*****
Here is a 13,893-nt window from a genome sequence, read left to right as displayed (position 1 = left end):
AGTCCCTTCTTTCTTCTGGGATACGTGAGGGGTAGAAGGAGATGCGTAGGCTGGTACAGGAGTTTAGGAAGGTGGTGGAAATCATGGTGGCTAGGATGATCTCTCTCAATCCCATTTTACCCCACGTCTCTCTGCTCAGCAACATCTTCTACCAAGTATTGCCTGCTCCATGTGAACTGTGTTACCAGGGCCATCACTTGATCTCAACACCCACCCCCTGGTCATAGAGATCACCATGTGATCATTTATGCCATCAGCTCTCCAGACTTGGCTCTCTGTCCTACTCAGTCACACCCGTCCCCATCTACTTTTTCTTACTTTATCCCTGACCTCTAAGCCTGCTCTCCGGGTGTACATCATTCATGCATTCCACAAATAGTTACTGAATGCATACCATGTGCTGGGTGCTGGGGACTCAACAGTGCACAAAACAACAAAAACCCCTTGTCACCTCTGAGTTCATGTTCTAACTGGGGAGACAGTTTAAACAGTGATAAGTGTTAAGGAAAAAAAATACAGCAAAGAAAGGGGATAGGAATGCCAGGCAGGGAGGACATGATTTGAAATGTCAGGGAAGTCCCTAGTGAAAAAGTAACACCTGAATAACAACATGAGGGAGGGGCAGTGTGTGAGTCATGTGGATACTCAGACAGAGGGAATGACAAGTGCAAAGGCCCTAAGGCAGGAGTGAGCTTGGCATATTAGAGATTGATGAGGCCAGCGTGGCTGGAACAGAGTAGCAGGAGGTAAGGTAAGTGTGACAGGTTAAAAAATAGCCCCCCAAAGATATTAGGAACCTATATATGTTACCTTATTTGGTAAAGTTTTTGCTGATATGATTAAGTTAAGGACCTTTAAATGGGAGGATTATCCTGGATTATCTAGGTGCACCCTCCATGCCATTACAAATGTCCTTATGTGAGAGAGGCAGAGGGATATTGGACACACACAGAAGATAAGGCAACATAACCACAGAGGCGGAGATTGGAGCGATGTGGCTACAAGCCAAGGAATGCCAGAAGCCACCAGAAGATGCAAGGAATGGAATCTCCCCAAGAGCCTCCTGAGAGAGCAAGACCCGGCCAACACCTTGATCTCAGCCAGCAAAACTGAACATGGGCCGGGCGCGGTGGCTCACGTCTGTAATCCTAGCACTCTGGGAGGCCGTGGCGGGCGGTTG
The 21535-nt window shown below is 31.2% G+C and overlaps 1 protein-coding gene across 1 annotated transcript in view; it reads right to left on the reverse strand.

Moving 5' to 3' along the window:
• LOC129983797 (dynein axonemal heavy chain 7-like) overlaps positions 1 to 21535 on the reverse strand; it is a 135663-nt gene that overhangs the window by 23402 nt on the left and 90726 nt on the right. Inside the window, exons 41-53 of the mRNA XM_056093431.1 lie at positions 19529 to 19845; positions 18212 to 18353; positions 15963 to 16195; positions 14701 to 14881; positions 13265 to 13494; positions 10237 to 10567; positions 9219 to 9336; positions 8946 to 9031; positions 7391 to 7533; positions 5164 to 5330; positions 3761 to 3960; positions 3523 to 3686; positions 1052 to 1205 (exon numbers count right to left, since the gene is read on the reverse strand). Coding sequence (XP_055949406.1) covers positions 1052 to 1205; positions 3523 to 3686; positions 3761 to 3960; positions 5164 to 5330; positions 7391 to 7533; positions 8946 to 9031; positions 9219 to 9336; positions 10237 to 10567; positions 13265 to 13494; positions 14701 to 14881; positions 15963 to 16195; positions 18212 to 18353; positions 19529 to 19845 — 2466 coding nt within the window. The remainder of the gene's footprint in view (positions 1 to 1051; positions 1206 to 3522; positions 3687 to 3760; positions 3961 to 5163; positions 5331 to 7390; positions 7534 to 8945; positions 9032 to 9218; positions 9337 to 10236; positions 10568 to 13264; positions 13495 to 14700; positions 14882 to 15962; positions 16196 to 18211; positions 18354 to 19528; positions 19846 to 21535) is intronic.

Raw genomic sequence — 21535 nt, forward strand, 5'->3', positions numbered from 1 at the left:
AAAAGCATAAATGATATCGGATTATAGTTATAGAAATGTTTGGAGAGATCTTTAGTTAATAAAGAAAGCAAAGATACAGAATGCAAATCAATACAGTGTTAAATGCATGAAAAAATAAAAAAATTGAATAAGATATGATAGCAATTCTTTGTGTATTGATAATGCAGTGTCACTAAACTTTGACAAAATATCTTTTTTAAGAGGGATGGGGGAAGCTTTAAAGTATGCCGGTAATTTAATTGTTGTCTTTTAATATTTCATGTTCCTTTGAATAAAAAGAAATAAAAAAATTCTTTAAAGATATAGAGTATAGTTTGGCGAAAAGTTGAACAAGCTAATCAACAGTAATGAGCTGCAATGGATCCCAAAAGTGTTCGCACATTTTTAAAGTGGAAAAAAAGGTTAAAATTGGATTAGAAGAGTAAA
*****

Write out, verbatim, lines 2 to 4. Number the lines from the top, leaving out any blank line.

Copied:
AGTCCCTTCTTTCTTCTGGGATACGTGAGGGGTAGAAGGAGATGCGTAGGCTGGTACAGGAGTTTAGGAAGGTGGTGGAAATCATGGTGGCTAGGATGATCTCTCTCAATCCCATTTTACCCCACGTCTCTCTGCTCAGCAACATCTTCTACCAAGTATTGCCTGCTCCATGTGAACTGTGTTACCAGGGCCATCACTTGATCTCAACACCCACCCCCTGGTCATAGAGATCACCATGTGATCATTTATGCCATCAGCTCTCCAGACTTGGCTCTCTGTCCTACTCAGTCACACCCGTCCCCATCTACTTTTTCTTACTTTATCCCTGACCTCTAAGCCTGCTCTCCGGGTGTACATCATTCATGCATTCCACAAATAGTTACTGAATGCATACCATGTGCTGGGTGCTGGGGACTCAACAGTGCACAAAACAACAAAAACCCCTTGTCACCTCTGAGTTCATGTTCTAACTGGGGAGACAGTTTAAACAGTGATAAGTGTTAAGGAAAAAAAATACAGCAAAGAAAGGGGATAGGAATGCCAGGCAGGGAGGACATGATTTGAAATGTCAGGGAAGTCCCTAGTGAAAAAGTAACACCTGAATAACAACATGAGGGAGGGGCAGTGTGTGAGTCATGTGGATACTCAGACAGAGGGAATGACAAGTGCAAAGGCCCTAAGGCAGGAGTGAGCTTGGCATATTAGAGATTGATGAGGCCAGCGTGGCTGGAACAGAGTAGCAGGAGGTAAGGTAAGTGTGACAGGTTAAAAAATAGCCCCCCAAAGATATTAGGAACCTATATATGTTACCTTATTTGGTAAAGTTTTTGCTGATATGATTAAGTTAAGGACCTTTAAATGGGAGGATTATCCTGGATTATCTAGGTGCACCCTCCATGCCATTACAAATGTCCTTATGTGAGAGAGGCAGAGGGATATTGGACACACACAGAAGATAAGGCAACATAACCACAGAGGCGGAGATTGGAGCGATGTGGCTACAAGCCAAGGAATGCCAGAAGCCACCAGAAGATGCAAGGAATGGAATCTCCCCAAGAGCCTCCTGAGAGAGCAAGACCCGGCCAACACCTTGATCTCAGCCAGCAAAACTGAACATGGGCCGGGCGCGGTGGCTCACGTCTGTAATCCTAGCACTCTGGGAGGCCGTGGCGGGCGGTTG
The 21535-nt window shown below is 31.2% G+C and overlaps 1 protein-coding gene across 1 annotated transcript in view; it reads right to left on the reverse strand.

Moving 5' to 3' along the window: